Three years ago the ANC undertook to introduce a national minimum wage with the objective of reducing inequality and poverty. This decision led to the deputy president chairing a lengthy process within the tripartite National Economic Development and Labour Council (Nedlac), with input from a panel of experts. In February an agreement was reached about key features of the national minimum wage: it will be introduced in a dedicated law by May 1 2018; a rate of R20 an hour was agreed; and a new body, the National Minimum Wage Commission (NMWC), will be established to review the rate annually. However, the national minimum wage will be introduced in the context of an existing framework of labour legislation that includes wage-setting mechanisms. Decisions must be made about how it fits into this framework. In this regard the February agreement states only that "all sectoral determinations, collective agreements, bargaining council agreements and individual contracts of employment must ...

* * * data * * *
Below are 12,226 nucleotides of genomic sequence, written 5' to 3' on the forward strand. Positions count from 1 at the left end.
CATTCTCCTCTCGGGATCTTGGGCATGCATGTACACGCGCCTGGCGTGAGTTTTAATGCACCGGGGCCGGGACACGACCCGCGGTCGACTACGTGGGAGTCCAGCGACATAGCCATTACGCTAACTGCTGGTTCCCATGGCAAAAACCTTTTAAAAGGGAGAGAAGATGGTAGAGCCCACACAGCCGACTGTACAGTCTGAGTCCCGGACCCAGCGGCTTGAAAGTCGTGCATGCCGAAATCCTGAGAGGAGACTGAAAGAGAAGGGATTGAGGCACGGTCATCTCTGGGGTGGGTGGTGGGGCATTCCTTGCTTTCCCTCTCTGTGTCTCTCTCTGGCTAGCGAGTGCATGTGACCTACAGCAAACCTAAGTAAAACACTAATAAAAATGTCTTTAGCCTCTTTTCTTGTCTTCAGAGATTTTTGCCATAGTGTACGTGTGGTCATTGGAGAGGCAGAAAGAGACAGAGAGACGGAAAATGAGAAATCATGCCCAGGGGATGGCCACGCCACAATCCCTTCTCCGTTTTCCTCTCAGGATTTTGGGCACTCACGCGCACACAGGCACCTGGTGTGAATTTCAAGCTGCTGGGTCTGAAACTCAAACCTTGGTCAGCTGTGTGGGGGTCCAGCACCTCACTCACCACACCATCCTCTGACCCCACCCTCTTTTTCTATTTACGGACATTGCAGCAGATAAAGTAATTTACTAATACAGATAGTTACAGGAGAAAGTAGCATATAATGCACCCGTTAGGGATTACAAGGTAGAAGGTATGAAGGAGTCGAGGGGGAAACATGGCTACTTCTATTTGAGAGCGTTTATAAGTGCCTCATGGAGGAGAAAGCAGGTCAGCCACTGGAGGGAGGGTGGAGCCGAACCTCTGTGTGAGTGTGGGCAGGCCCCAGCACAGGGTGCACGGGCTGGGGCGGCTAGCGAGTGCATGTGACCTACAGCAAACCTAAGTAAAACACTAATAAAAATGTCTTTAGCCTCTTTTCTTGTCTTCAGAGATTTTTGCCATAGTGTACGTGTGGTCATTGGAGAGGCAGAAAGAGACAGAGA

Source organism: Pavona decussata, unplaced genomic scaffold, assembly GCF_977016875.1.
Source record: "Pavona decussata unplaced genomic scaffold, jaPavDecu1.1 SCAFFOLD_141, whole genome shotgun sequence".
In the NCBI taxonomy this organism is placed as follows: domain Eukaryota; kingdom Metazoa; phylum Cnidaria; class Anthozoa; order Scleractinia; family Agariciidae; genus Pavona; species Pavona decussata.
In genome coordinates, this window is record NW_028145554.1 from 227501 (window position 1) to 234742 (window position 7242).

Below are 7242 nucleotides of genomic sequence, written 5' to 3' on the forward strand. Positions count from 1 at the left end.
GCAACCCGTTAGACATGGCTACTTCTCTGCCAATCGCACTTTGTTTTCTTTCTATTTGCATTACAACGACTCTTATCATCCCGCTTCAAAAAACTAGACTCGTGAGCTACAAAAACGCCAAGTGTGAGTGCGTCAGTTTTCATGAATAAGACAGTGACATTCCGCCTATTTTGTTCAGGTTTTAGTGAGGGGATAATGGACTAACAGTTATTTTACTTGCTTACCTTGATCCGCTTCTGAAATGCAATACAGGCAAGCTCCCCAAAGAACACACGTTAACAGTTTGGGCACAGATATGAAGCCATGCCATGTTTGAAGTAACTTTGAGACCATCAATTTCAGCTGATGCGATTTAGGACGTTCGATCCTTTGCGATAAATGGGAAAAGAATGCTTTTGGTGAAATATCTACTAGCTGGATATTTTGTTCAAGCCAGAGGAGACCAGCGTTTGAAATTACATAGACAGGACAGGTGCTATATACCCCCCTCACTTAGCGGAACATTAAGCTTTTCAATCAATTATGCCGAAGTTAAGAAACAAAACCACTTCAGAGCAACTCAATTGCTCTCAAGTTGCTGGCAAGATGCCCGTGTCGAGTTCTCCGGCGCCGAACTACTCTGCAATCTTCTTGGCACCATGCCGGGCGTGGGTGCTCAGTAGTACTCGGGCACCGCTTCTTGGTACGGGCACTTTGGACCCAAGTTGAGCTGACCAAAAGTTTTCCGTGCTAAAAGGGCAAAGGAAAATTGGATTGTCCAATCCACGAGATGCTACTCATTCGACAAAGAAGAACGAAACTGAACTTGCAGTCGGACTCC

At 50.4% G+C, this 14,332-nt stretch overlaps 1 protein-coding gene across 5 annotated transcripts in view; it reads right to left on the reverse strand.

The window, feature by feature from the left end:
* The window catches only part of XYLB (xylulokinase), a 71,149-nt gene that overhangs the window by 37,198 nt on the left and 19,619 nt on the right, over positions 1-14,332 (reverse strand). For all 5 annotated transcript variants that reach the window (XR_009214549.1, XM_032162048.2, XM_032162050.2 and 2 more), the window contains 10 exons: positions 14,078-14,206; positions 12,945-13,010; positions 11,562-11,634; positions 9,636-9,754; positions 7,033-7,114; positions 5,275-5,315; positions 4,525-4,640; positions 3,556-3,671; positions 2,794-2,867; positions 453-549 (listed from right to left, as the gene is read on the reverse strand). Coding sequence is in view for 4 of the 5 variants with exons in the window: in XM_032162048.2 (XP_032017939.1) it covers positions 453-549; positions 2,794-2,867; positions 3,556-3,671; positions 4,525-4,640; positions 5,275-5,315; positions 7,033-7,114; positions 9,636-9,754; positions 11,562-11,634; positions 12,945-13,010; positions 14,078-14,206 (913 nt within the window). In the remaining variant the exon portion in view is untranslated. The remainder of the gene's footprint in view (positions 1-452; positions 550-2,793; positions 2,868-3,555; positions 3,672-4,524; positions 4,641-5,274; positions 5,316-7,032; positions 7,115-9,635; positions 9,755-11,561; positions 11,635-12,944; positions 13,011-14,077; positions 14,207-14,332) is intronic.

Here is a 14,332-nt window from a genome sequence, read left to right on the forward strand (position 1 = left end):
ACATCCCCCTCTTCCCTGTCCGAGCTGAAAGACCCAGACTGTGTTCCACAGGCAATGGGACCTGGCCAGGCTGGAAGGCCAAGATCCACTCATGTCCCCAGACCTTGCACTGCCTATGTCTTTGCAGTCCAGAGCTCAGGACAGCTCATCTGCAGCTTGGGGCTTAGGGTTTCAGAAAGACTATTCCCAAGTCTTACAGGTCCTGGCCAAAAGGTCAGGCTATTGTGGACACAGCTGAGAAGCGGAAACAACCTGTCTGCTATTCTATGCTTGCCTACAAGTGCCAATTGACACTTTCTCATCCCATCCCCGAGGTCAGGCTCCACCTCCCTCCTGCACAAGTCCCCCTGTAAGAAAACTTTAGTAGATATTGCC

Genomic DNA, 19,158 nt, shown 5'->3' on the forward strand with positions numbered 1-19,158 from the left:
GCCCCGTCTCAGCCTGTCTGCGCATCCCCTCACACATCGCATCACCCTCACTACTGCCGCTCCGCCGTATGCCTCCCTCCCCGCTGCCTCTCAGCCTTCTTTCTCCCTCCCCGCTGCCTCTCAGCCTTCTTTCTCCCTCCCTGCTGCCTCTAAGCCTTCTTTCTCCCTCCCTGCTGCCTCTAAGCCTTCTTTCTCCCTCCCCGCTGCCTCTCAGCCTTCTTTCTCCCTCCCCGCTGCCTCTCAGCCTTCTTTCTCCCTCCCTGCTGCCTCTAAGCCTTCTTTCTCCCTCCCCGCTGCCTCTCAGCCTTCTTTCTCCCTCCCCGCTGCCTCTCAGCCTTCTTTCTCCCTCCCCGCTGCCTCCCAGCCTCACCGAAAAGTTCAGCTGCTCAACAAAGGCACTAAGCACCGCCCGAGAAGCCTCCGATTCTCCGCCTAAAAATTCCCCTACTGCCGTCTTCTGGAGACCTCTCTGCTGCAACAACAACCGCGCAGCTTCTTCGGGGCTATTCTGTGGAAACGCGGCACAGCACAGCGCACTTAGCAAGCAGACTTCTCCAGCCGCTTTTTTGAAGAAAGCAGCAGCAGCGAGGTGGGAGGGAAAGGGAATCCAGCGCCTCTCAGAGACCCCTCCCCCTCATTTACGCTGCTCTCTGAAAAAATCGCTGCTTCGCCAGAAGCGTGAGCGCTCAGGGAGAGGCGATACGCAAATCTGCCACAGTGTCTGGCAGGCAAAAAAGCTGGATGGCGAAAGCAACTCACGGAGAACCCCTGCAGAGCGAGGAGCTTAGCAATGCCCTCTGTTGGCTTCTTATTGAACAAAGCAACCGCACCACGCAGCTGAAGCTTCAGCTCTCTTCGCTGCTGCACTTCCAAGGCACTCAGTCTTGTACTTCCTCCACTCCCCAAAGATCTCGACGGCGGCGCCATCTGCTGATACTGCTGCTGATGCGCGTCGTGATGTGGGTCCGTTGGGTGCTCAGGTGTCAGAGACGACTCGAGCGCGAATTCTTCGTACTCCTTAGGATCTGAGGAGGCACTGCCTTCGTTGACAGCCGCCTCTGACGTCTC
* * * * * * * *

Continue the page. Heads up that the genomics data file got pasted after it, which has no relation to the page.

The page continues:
BL Premium

This article is reserved for our subscribers.

A subscription helps you enjoy the best of our business content every day along with benefits such as exclusive Financial Times articles, ProfileData financial data, and digital access to the Sunday Times and Sunday Times Daily.

Already subscribed? Simply sign in below.

Questions or problems? Email or call 0860 52 52 00. Got a subscription voucher? Redeem it now